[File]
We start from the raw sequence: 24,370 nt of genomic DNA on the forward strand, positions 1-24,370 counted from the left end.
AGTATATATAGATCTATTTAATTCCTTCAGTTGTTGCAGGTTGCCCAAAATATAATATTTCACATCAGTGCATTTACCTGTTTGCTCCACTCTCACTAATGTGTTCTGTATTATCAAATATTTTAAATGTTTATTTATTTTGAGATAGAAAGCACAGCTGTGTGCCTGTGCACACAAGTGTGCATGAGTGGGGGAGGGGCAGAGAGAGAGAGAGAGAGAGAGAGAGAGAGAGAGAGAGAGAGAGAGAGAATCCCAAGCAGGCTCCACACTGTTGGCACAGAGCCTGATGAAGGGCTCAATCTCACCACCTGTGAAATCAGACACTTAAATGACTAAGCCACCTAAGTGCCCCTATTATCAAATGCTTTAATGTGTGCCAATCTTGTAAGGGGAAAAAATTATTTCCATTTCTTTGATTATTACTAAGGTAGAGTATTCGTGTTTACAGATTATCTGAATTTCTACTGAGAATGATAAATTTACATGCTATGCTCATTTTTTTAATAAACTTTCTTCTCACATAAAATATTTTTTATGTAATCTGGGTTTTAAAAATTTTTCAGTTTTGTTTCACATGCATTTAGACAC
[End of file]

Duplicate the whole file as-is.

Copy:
We start from the raw sequence: 24,370 nt of genomic DNA on the forward strand, positions 1-24,370 counted from the left end.
AGTATATATAGATCTATTTAATTCCTTCAGTTGTTGCAGGTTGCCCAAAATATAATATTTCACATCAGTGCATTTACCTGTTTGCTCCACTCTCACTAATGTGTTCTGTATTATCAAATATTTTAAATGTTTATTTATTTTGAGATAGAAAGCACAGCTGTGTGCCTGTGCACACAAGTGTGCATGAGTGGGGGAGGGGCAGAGAGAGAGAGAGAGAGAGAGAGAGAGAGAGAGAGAGAGAGAGAGAGAATCCCAAGCAGGCTCCACACTGTTGGCACAGAGCCTGATGAAGGGCTCAATCTCACCACCTGTGAAATCAGACACTTAAATGACTAAGCCACCTAAGTGCCCCTATTATCAAATGCTTTAATGTGTGCCAATCTTGTAAGGGGAAAAAATTATTTCCATTTCTTTGATTATTACTAAGGTAGAGTATTCGTGTTTACAGATTATCTGAATTTCTACTGAGAATGATAAATTTACATGCTATGCTCATTTTTTTAATAAACTTTCTTCTCACATAAAATATTTTTTATGTAATCTGGGTTTTAAAAATTTTTCAGTTTTGTTTCACATGCATTTAGACAC